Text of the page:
Project • Ongoing

COVID-19 insight from Uganda

In an effort to slow the spread of the COVID-19 virus, the Ugandan government on March 25 imposed a government shutdown and temporarily closed the nation’s borders to all new refugees and asylum seekers fleeing regional conflict and civil war.

With already more than 1.4 million refugees in refugee settlements, mostly from neighbouring South Sudan and the Democratic Republic of the Congo, Ugandan and United Nations officials were concerned about the lack of intensive care units and ventilation equipment in the settlements and that a further influx of displaced peoples would not only exacerbate conditions for a possible outbreak but make containment measures such as social distancing more difficult to enforce. At the time there were 14 confirmed cases of COVID-19 in Uganda.

To find out what sort of information was getting through to refugees in the settlements as well as behaviours, trust, and the economic impact of the virus, Ground Truth Solutions (GTS) in late April conducted phone interviews in Kiswahili and English with 30 community leaders from the ten most populous settlements of South Sudanese and Congolese refugees in Uganda (Adjumani, Bidibidi, Imvepi, Palorinya, Rhino, Kiryandongo Kyaka II, Kyangwali, Nakivale, and Rwamwanja).[1] Collectively, these constitute 92 percent of the country’s total refugee population.

Community leaders told us:

  • Most refugees and asylum seekers are aware of the guidance around COVID-19 and have received information from their most trusted information sources on how to protect themselves from the virus.
  • While most are abiding by the COVID-19 guidelines, refugees find it difficult to keep at a distance from others, stay home, and wear a facemask.
  • Some people cannot distinguish between facts and rumours surrounding COVID-19 and may be resorting to ineffective or dangerous home remedies.
  • Nearly all of those in the settlements are unable to meet their essential needs as a result of a recent 30 percent reduction in World Food Programme assistance as well as measures that have curtailed jobs and decimated incomes.
  • Social relations have become increasingly strained as people are no longer able to get emotional, financial, and food support from friends and family due to social distancing and loss of income.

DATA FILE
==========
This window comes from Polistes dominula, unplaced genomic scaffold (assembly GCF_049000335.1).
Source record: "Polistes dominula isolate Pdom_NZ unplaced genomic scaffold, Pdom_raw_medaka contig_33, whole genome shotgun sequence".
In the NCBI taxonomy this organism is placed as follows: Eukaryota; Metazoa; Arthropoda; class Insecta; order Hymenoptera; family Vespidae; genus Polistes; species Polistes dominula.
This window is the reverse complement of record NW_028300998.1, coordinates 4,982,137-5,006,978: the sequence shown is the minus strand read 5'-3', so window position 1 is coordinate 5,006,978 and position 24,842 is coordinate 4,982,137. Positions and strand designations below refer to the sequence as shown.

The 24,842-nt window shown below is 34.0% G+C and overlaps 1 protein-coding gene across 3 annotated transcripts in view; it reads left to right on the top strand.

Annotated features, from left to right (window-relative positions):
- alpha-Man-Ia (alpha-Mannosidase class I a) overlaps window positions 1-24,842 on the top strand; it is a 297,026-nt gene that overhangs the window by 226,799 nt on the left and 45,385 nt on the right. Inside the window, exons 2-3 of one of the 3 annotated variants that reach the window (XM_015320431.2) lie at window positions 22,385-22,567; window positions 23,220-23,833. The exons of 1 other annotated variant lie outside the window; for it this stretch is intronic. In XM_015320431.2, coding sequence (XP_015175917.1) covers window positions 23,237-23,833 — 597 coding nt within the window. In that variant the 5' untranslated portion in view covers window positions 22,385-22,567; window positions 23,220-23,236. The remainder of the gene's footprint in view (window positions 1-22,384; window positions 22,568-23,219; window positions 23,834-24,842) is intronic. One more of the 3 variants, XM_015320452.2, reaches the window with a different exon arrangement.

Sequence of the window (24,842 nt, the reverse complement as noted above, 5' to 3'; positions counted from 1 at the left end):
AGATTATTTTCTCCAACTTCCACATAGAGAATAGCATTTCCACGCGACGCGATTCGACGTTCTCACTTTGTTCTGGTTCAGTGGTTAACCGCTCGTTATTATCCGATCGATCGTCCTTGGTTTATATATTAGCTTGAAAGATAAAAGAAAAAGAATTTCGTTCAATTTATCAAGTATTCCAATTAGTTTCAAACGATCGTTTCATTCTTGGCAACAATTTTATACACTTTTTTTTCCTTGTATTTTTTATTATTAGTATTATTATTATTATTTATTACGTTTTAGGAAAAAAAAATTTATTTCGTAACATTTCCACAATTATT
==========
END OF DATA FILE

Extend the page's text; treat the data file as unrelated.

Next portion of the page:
When asked whether people in the camps have sufficient access to information to understand how to protect themselves from Covid-19, most community leaders said there has been excellent outreach via television, radio, informational posters, megaphone announcements, word of mouth, and in direct conversations with health officials.

However, community leaders note that not all refugees have access to radio or television so they must visit family or friends to listen to broadcasts. Those living in more remote camps are in greater need of information, according to those interviewed by GTS.

There are growing concerns about the spread of false information and misconceptions about contracting, avoiding, even curing the virus, despite the high level of awareness about Covid-19 in the Ugandan refugee camps (which compares positively with awareness nationwide).

“Some people have been told that the disease does not kill African, but rather white people. Some also say that the disease was manufactured in America, and others say in China.” – Kyaka II"

The majority of community leaders said their people are abiding by Covid-19 policies, however, they pointed to several challenges. Some refugees believe such measures are unnecessary – that the virus cannot reach them or that they simply do not need to abide by the rules. Others don’t understand the policies and therefore find them difficult to adhere to. Finally, there is the challenge of overcoming cultural behaviour among those who, accustomed to socialising, find isolating and social distancing a step too far.

For nearly all refugees in Uganda’s settlements the ability to make ends meet and acquire basic needs has decreased dramatically since March. Much of this is due to the World Food Programme’s 30 percent cutback in food distribution because of a funding shortfall, though the loss of jobs and income, camp leaders told GTS, has hit refugees hardest through Covid-19 preventative measures that restrict movement and require social distancing. In addition, the loss of income and the ability to put food on the table has created negative coping strategies; some have resorted to theft, prostitution, or even returning to South Sudan at night for food.

The restrictions on movement and measures to reduce the spread of the virus are accepted by most refugees as necessary, community leaders said, as cases increase and no end in sight. Though far fewer cases than most countries, and to date, no deaths from the virus, in a few short months the crisis has taken a heavy toll in terms of social relations, access to aid, job income, and education. Because refugees are unable to meet with friends and neighbours for emotional support, or to lend food and money, the most vulnerable in communities have been forced to fend for themselves.

GTS is sharing this snapshot of refugees’ views with humanitarian actors, to inform response planning and adjust programming accordingly. Over the coming months, we will provide time-series data to further track the response in Uganda from the perspective of affected people.


You can download the full bulletin on COVID-19 insights from refugee community leaders in Uganda below:

One-pager (2020)

Bulletin 1 (May 2020)



[1] UNHCR, Uganda Comprehensive Refugee Response Portal, 31 October 2019,